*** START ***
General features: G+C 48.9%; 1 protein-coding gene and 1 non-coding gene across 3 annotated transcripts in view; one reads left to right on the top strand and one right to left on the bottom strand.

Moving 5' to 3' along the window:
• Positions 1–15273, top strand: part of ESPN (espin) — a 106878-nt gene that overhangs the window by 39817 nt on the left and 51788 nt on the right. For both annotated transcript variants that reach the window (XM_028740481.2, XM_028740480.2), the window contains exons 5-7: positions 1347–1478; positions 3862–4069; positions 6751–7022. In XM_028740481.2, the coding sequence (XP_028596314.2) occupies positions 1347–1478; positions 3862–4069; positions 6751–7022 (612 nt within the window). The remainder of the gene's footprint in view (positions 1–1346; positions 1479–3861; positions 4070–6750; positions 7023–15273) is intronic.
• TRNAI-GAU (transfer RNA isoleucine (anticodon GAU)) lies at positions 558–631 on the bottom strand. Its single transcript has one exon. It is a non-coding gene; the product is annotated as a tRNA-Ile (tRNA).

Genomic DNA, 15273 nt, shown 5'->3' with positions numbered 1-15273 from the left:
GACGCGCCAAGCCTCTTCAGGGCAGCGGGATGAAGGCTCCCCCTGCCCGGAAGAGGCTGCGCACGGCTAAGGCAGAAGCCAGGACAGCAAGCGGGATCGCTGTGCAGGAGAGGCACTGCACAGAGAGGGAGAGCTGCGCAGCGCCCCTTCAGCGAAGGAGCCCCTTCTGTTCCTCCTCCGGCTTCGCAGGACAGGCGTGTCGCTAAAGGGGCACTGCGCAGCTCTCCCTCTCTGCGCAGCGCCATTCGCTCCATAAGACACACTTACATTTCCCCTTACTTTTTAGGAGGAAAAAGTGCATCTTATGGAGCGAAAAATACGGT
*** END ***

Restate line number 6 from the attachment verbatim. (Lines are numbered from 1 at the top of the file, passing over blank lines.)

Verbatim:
GACGCGCCAAGCCTCTTCAGGGCAGCGGGATGAAGGCTCCCCCTGCCCGGAAGAGGCTGCGCACGGCTAAGGCAGAAGCCAGGACAGCAAGCGGGATCGCTGTGCAGGAGAGGCACTGCACAGAGAGGGAGAGCTGCGCAGCGCCCCTTCAGCGAAGGAGCCCCTTCTGTTCCTCCTCCGGCTTCGCAGGACAGGCGTGTCGCTAAAGGGGCACTGCGCAGCTCTCCCTCTCTGCGCAGCGCCATTCGCTCCATAAGACACACTTACATTTCCCCTTACTTTTTAGGAGGAAAAAGTGCATCTTATGGAGCGAAAAATACGGT